PCampbell Icon

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    They do not have us by theballs, you can get news weather and network programing free OTA. I know I am wicked old but thats how we did it in the 70s and the same stations are still broadcasting today for free in HD.
     
  4. damondlt

    damondlt New Member

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    Newfoundland...
    OTA is not an option for MANY MANY Americans.
     
  5. damondlt

    damondlt New Member

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    Newfoundland...
    Agree.
     
  6. Laxguy

    Laxguy Honi Soit Qui Mal Y Pense.

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    Monterey...
    The only way those of you who are complaining constantly about costs is to cut it. Cut the cord. Cancel DIRECTV, cable, FIOS. And, then, please, stop with the B+M'ing.
     
  7. sigma1914

    sigma1914 Well-Known Member

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    Nielsen has reported in Q1 2013, there were 11.2 million broadcast-only homes. The company puts the number of TV homes at 115M. As well, there are just over 100M pay-TV households. This leaves 15M TV homes that don’t use pay-TV. Nielsen accounts for some of this difference with the new “Zero-TV” category which it puts at 5M, 75% of which own a TV. The rest, 11M, are broadcast-only households. So, MANY MANY Americans can and do have the option.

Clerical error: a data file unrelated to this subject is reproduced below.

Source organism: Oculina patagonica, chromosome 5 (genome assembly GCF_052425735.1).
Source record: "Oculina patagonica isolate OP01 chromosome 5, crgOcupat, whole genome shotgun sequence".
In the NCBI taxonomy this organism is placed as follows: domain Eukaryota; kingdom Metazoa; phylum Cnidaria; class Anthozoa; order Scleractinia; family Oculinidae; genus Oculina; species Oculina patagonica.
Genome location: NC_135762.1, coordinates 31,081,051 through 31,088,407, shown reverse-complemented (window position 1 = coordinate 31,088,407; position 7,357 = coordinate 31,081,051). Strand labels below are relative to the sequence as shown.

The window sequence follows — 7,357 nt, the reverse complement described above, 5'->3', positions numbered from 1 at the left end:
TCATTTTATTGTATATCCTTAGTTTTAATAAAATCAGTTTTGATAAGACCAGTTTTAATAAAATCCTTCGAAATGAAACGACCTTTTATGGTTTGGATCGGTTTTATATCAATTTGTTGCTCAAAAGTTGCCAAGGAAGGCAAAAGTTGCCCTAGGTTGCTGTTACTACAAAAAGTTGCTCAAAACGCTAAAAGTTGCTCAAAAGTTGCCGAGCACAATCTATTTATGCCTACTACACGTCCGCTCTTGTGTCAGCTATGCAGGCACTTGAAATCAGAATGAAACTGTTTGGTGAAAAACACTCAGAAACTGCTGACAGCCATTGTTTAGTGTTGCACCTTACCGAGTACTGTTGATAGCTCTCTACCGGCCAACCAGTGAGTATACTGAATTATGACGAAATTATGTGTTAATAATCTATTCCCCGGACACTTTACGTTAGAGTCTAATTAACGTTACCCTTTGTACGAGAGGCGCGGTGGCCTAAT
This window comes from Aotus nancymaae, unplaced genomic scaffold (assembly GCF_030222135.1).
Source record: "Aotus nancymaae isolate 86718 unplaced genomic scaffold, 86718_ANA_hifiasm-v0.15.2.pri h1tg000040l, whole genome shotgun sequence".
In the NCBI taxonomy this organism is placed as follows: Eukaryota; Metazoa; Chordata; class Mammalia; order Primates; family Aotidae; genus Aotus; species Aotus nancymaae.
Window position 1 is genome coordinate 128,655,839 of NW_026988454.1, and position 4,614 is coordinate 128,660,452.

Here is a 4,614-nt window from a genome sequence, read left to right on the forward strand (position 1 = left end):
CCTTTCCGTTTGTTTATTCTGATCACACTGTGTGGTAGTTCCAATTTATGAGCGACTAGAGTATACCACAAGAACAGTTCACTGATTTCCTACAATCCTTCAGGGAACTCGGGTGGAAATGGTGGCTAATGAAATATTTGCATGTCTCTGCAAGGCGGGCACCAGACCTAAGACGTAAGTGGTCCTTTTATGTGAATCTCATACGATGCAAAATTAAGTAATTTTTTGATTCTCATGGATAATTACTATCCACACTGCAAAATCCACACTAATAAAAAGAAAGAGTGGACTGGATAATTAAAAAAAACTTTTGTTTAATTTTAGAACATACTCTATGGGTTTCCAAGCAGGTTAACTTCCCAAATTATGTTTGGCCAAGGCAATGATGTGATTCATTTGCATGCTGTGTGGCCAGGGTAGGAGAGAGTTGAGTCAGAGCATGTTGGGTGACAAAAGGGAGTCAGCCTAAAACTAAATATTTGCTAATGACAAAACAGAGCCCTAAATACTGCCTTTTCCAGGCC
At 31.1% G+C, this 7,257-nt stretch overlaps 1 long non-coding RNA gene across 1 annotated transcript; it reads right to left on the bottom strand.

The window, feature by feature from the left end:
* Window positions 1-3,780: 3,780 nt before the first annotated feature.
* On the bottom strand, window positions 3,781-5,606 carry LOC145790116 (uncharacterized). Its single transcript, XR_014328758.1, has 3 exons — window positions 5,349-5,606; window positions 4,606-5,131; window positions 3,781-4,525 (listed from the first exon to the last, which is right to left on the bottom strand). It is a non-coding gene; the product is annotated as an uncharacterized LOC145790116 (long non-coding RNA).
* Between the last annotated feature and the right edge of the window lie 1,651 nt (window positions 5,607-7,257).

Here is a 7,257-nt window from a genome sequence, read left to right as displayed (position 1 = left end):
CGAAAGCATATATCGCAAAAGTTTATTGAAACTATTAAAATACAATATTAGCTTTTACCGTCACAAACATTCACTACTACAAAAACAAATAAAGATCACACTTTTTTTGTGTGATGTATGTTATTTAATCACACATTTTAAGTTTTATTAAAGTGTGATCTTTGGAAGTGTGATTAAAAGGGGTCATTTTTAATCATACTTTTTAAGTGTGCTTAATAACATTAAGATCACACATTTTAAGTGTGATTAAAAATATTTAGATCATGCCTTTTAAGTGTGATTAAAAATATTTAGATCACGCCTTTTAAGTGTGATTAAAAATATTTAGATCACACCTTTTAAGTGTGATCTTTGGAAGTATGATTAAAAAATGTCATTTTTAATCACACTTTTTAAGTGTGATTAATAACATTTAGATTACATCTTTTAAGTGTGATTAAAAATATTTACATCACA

8. PCampbell

    PCampbell Icon

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    Who would that be? There there a lot of TV stations out there and that is how most got TV in the past. Most if not all stations are still broadcasting. The cable company's have done a great job in making you feel you need them. Until sattlite most rural areas had no other options. If you feel you have no choice then that's OK but if you get layed off you may think different, I know I did.
     
  9. domingos35

    domingos35 Icon

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    i guess i'll have to increase what i charge my customers an extra $10/month
     
  10. linuspbmo

    linuspbmo AllStar

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    He's talking about people like me that live out in the country and are too far out to receive good OTA signals. Most Americans can get OTA but don't forget about those of us that can't.
     
    1 person likes this.
  11. acostapimps

    acostapimps Hall Of Famer

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    Anybody that's not happy with these increases you should speak with retention and see what they can do, Might be good amount of bill credits or not much, but you never know until you try, If that doesn't work than you can try later when the increase are near, Or you can cancel or suspend service and try other alternative options(Comcast,OTA,Roku,TiVo or whatever cable service you have in your area) The key to a successful credit is good payment history and years of service, but also if you don't have current credits in your account. Don't threaten to cancel unless you are doing it. Research all your options.